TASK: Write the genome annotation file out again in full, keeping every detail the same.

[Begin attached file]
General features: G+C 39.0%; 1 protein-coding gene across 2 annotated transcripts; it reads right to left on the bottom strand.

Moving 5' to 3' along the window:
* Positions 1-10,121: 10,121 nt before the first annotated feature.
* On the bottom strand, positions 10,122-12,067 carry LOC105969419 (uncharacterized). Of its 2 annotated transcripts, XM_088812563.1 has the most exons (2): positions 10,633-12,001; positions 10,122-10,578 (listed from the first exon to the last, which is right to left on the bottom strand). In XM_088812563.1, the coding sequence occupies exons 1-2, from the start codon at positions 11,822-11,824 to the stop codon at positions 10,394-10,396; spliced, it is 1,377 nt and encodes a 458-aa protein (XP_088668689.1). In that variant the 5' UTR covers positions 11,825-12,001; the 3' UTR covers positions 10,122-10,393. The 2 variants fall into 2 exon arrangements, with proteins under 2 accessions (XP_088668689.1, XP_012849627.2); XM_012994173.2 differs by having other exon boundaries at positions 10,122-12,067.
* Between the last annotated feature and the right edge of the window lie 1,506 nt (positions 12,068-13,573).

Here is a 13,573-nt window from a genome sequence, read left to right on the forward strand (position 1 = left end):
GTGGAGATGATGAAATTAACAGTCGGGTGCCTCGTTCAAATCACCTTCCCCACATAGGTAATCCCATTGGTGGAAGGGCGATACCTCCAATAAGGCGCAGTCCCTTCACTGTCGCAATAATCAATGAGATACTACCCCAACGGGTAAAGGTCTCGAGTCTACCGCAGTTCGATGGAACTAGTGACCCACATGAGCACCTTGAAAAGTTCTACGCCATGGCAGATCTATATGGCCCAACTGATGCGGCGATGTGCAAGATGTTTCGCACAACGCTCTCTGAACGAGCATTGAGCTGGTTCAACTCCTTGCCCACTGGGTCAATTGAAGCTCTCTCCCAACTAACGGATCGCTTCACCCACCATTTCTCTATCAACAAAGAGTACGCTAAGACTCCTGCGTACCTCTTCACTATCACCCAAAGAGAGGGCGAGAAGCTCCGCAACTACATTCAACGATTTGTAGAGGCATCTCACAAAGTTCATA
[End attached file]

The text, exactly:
General features: G+C 39.0%; 1 protein-coding gene across 2 annotated transcripts; it reads right to left on the bottom strand.

Moving 5' to 3' along the window:
* Positions 1-10,121: 10,121 nt before the first annotated feature.
* On the bottom strand, positions 10,122-12,067 carry LOC105969419 (uncharacterized). Of its 2 annotated transcripts, XM_088812563.1 has the most exons (2): positions 10,633-12,001; positions 10,122-10,578 (listed from the first exon to the last, which is right to left on the bottom strand). In XM_088812563.1, the coding sequence occupies exons 1-2, from the start codon at positions 11,822-11,824 to the stop codon at positions 10,394-10,396; spliced, it is 1,377 nt and encodes a 458-aa protein (XP_088668689.1). In that variant the 5' UTR covers positions 11,825-12,001; the 3' UTR covers positions 10,122-10,393. The 2 variants fall into 2 exon arrangements, with proteins under 2 accessions (XP_088668689.1, XP_012849627.2); XM_012994173.2 differs by having other exon boundaries at positions 10,122-12,067.
* Between the last annotated feature and the right edge of the window lie 1,506 nt (positions 12,068-13,573).

Here is a 13,573-nt window from a genome sequence, read left to right on the forward strand (position 1 = left end):
GTGGAGATGATGAAATTAACAGTCGGGTGCCTCGTTCAAATCACCTTCCCCACATAGGTAATCCCATTGGTGGAAGGGCGATACCTCCAATAAGGCGCAGTCCCTTCACTGTCGCAATAATCAATGAGATACTACCCCAACGGGTAAAGGTCTCGAGTCTACCGCAGTTCGATGGAACTAGTGACCCACATGAGCACCTTGAAAAGTTCTACGCCATGGCAGATCTATATGGCCCAACTGATGCGGCGATGTGCAAGATGTTTCGCACAACGCTCTCTGAACGAGCATTGAGCTGGTTCAACTCCTTGCCCACTGGGTCAATTGAAGCTCTCTCCCAACTAACGGATCGCTTCACCCACCATTTCTCTATCAACAAAGAGTACGCTAAGACTCCTGCGTACCTCTTCACTATCACCCAAAGAGAGGGCGAGAAGCTCCGCAACTACATTCAACGATTTGTAGAGGCATCTCACAAAGTTCATA